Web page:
Aegis living reported COVID-19 invaded Lynne’ secure memory care floor. They are “managing four cases of Covid-19. Three of the residents are completely asymptomatic. One is showing mild symptoms and is recovering nicely. We have placed the four residents who tested positive under full droplet precaution,” [which requires the residents isolate in a room and everyone in the room wears a mask and PPE].
“Dedicated staff care for only those four residents. All caregivers who work in that comfort care unit only work in that unit.” Three caregivers were also infected and are quarantined at home.
I believe this partially explains her anxiety and inability to handle the video chats we tried yesterday. I dropped in on Lynne on her Echo dot which doesn’t allow me to see her.
Her first words were, “Dad, I’m not in my room. I’m supposed to be in my room.” I assured she was and phoned her Facebook Portal. It rang and rang.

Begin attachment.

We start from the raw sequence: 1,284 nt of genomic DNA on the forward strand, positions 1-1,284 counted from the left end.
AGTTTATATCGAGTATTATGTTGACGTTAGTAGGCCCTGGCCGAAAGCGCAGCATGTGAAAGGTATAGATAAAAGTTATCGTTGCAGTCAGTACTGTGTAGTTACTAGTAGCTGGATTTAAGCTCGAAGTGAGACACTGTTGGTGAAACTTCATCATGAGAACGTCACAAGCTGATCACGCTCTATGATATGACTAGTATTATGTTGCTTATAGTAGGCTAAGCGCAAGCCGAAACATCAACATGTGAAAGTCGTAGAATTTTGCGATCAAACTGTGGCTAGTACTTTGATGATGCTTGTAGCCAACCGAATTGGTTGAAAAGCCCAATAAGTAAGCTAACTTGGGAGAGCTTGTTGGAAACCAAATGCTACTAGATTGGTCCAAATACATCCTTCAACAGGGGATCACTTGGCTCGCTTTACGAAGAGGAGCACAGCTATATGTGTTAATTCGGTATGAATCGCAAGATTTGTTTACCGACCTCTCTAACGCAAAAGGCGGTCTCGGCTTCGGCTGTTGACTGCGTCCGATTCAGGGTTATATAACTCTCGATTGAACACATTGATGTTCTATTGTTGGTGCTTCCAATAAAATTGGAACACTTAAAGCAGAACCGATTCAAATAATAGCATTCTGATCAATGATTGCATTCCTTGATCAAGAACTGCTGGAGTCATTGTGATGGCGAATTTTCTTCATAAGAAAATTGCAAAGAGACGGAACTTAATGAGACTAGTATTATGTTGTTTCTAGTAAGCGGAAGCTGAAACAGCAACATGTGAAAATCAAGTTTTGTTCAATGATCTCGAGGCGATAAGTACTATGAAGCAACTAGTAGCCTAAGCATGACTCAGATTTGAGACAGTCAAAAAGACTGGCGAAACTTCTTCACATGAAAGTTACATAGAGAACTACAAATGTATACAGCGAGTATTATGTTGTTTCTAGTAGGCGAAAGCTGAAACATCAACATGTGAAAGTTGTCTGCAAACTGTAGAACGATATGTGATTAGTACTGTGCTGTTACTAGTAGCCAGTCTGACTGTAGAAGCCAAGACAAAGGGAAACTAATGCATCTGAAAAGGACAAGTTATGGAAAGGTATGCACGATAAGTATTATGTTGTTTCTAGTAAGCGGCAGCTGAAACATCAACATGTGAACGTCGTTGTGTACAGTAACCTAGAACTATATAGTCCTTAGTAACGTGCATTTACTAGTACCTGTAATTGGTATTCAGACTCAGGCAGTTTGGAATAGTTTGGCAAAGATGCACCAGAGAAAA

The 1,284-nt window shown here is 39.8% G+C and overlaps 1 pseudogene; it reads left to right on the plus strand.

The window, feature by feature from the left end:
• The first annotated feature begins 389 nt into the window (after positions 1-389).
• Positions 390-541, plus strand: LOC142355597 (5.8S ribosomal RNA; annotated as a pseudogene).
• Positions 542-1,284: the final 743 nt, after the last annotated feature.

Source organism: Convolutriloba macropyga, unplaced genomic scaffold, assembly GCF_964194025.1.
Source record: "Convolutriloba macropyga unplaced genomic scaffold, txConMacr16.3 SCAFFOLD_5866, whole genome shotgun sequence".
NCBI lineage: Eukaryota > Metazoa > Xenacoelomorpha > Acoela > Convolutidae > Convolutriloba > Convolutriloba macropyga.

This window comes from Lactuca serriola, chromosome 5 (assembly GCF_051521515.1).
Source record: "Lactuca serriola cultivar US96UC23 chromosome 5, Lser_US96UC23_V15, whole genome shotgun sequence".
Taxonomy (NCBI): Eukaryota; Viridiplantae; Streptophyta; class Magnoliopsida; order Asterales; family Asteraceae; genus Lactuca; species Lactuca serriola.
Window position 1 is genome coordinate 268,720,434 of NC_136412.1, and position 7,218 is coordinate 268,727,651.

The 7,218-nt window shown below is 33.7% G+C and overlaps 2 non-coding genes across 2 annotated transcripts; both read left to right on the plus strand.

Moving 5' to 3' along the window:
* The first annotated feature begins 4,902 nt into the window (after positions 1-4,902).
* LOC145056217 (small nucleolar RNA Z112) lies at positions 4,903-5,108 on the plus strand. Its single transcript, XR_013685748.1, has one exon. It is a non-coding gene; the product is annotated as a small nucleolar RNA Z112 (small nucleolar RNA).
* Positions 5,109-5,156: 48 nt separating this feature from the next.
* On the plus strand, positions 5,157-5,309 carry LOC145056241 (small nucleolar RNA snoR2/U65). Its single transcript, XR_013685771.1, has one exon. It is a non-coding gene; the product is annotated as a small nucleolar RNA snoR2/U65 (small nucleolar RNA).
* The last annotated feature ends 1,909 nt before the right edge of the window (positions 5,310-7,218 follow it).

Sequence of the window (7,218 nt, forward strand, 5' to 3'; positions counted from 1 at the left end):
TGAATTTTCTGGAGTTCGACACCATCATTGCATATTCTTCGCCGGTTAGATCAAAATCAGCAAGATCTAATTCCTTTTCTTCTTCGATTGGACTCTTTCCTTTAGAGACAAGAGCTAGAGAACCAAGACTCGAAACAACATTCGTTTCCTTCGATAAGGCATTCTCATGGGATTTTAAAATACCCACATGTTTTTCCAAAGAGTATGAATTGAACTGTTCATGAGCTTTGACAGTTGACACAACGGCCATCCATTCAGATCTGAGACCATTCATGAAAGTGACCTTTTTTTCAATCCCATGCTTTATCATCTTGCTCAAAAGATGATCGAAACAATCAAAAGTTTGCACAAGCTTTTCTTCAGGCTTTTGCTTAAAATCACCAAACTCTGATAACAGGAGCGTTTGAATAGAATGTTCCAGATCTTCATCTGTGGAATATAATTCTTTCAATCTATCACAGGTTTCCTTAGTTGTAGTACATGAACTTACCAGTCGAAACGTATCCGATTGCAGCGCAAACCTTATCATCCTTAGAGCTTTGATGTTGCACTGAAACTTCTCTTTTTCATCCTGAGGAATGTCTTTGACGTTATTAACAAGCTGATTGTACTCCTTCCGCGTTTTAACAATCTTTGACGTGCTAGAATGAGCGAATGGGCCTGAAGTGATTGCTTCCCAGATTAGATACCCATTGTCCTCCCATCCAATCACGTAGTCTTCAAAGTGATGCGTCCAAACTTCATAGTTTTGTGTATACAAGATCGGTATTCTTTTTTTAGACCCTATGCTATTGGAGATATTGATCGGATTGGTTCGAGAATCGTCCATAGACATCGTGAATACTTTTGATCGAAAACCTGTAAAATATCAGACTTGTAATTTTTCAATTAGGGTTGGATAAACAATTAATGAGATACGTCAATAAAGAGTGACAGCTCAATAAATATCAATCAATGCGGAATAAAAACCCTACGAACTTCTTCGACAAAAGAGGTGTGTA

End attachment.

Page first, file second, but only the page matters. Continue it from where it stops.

“Answer it honey.”
“I’m afraid to touch it.”
“You can’t hurt it. Go ahead.”
“I guess I’m not doing it right.”
“Keep trying.” It didn’t connect. We talked briefly. Her flip flops are comfortable. They’re fancy. Pause …
“I’m afraid I’m going to be in trouble. I have to go.” She walked away.
My frustration skyrocketed. Why can’t she press the face of the Portal? She has before. It’s infuriating to be unable to visualize what she doing and give basic help like using her finger to touch the Portal.
Then I remembererd she was anxious, believing she wasn’t in her room and had to get back to it. She can’t be losing all her mental capabilities this rapidly. Or is she? I get torn by two impulses: the shorter her end stage, the better – get her suffering over; and, we must make her better now, somehow. It feels like it’s getting harder daily. Nothing works for very long. And nothing works when I can’t understand what is happening, when I can’t sit beside her.
After a while I dropped in again. She was there and seemed more cheerful.
I asked if she wanted a video chat. She paused.
“No, I better not. I got too anxious.”